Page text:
ONION: To Trumbull County commissioners for allowing the number of emergency dispatchers to fall to such a dangerously low level. The county 911 center, which dispatches calls for police, fire and ambulance service countywide, is more than 15 people below its ideal staffing level. The department has only one supervisor for three shifts and no backup supervisor. One commissioner recently noted that the county must stop the drain of talent from this critical department. Talk is cheap. Morale is poor in the department and pay elsewhere is higher. Also, there has been no permanent director since the last director was fired two years ago. What are commissioners waiting for? Urgent, aggressive action is needed now.
ORCHID: To Teri Dutton of Austintown Fitch High School, winner of the Diamond Coach Award, in recognition of her professional career that combines excellence and longevity in speech and debate education. This is the second time Dutton has received this prestigious award, the highest honor coaches can achieve with the National Speech & Debate Association. Dutton will be recognized in June at the National Speech & Debate Tournament in Phoenix, the world’s largest academic competition. Bravo!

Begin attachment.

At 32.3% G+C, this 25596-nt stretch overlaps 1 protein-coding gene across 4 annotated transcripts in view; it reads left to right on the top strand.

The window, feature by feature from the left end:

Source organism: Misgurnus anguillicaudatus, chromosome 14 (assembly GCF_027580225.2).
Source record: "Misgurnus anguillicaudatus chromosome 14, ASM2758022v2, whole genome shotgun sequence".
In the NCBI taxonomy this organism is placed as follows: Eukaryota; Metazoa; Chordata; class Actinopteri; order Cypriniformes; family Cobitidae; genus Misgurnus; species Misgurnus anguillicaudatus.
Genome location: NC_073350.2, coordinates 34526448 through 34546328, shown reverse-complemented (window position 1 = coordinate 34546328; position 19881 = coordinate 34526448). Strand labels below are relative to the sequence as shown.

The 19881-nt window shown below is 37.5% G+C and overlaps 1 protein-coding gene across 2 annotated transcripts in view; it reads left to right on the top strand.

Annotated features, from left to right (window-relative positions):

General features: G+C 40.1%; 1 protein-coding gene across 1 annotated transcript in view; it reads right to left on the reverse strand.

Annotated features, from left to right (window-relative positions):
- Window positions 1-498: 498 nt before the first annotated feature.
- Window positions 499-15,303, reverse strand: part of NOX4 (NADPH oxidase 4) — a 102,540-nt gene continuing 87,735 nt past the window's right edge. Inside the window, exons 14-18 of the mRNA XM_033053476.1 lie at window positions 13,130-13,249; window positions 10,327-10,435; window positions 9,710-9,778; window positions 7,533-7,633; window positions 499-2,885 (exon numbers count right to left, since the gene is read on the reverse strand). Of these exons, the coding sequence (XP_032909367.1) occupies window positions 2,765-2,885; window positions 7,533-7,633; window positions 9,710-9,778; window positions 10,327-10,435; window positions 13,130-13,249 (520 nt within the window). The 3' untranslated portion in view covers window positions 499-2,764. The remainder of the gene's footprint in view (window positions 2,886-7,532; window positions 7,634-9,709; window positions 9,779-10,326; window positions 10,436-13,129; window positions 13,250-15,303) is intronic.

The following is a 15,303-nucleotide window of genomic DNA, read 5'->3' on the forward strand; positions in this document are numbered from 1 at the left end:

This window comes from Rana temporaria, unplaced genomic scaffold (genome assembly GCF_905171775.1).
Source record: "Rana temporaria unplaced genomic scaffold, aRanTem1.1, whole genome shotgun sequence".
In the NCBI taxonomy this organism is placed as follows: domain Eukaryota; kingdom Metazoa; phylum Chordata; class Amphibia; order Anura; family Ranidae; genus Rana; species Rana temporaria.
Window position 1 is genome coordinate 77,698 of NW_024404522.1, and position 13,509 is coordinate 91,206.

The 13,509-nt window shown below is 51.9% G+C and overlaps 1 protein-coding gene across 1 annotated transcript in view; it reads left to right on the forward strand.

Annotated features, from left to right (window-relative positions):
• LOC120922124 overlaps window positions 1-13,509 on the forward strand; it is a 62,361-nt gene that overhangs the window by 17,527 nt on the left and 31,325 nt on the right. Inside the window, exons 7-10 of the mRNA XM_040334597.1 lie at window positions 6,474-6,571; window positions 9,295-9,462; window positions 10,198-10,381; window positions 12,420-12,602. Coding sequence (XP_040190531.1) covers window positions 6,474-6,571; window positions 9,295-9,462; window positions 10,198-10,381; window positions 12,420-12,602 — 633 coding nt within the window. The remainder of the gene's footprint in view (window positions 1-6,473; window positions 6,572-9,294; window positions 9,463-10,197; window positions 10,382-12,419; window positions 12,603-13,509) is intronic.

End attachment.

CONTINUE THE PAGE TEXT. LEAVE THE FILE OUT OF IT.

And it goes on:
ORCHID: To Mahoning County Prosecutor Gina DeGenova for bringing on new staff member, Hope, a 10-month-old golden retriever, being trained as a comfort dog to assist victims and witnesses of crime. What a great way to help ease often-traumatic situations that prosecutors must deal with. DeGenova sought to find a dog from a local shelter to rescue. Dogsmartz Unleashed LLC, Poland Township, Animal Welfare League of Trumbull County, Healthy Hearts and Paws Project, helped play a role in obtaining the dog, and many other local businesses and agencies also got involved to help in a great team effort!
Orchids and onions
ORCHID: To the Cleveland Cavaliers for treating the East Palestine boys basketball team to Monday’s NBA game against the San Antonio Spurs. The Bulldogs were playing in Cleveland against Southern Local that day, and when Cavs’ team members heard about the derailment, they quickly invited team members to attend the game and paid all associated expenses. Through this kind and community-minded gesture, the Cavs proved themselves to be winners on and off the court.
ORCHID: To Youngstown resident William D. Miller who celebrated his 100th birthday, for his variety of accomplishments over the past 10 decades. More than 100 family members, friends and others gathered last weekend to wish Miller well on this milestone birthday. Miller served his nation well in the Army during World War II, as a hard-working mail carrier for 38 years, as a leader at Jerusalem Baptist Church, an exalted ruler for Buckeye Elks, and as a civil rights leader who integrated the post office’s golf club.